Because again, even if you’re a gym freak or a mileage machine, um, you’re only training for 5, 7, 10, 12 hours per week. There’s 168 total hours in a week. So what you’re doing in the other hours are extremely important and the human genetic requirement for health is to engage in near constant everyday movement. We are simply not built to sit around and when we can just sprinkle in assorted other opportunities to move every day, uh, we experience great benefits. Chapter number three was about human posture and movement fundamental. So you can see how the modules of the course, uh, build upon each other. And before we get into learning about squatting and dead lifting, we wanna learn simply how to, uh, position our skeleton, move our skeleton, do things like standing, sitting, lying down, bending and extending correctly. So we talk about the positioning of the spine, um, the critical objective to preserve a straight and elongated spine through all manner of fitness and everyday activity.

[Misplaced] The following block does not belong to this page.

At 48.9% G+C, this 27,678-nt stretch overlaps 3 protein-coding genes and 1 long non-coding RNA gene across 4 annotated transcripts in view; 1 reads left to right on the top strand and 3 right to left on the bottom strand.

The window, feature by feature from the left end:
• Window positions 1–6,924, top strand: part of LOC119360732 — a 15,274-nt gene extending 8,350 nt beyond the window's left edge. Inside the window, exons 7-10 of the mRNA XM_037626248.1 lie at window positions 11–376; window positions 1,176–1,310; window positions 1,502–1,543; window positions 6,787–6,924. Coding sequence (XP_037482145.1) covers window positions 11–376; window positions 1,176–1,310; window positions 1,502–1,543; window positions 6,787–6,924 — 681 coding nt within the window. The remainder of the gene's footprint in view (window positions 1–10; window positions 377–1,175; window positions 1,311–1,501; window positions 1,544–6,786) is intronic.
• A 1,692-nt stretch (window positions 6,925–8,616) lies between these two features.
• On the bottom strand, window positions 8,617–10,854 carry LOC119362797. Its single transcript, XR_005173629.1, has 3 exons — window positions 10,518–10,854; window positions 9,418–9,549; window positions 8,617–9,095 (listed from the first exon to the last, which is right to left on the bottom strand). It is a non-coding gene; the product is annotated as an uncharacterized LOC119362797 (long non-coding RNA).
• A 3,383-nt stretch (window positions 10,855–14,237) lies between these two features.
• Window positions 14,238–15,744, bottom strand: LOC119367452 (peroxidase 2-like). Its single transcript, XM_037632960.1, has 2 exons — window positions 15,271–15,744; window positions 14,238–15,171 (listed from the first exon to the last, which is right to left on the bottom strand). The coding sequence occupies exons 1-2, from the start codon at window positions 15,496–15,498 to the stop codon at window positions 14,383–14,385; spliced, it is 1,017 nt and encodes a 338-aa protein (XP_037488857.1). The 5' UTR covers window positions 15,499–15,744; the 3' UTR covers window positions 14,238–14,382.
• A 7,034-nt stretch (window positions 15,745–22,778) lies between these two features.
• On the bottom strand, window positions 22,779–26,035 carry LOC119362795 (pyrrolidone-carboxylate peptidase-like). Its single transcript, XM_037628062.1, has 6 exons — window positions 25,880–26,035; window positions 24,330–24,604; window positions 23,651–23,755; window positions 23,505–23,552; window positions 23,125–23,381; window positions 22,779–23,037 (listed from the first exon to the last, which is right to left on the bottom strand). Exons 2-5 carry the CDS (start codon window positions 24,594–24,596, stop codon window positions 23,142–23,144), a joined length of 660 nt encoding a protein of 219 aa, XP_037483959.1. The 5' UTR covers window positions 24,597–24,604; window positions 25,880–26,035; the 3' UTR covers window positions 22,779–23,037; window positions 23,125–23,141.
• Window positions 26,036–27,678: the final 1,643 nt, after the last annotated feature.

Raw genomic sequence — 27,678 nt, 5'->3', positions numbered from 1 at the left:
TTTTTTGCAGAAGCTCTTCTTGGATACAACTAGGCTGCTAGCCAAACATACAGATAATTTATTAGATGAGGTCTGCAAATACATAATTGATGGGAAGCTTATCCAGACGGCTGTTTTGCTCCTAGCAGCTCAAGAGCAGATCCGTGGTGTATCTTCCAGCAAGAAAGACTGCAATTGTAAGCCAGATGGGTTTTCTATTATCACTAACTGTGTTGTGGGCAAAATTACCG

Brad (04:24):
It’s a great chapter to give you a nice overview. Then we have an entire chapter dedicated to breathing. you probably heard my show that was dedicated to breathing and the quick sound bite from the author, Patrick McKeown of the book Oxygen Advantage, where he says,tthe objective is to breathe as minimally as possible through your nose only at all times for the rest of your life, and then extreme detail beyond that. But that’s the quick takeaway that this over breathing is overly stressful. And then we get into chapter five about stretching and talking about the, uh, some of the misunderstandings, the differences between static stretching and dynamic stretching, the proper application of each. Uh, then we got into chapter six, which is titled mobility, flexibility, balance, and injury prevention. And these are skills and, uh, exercises that are often overlooked in our fervent pursuit of our primary, uh, and most enjoyable fitness goal.

Brad (05:25):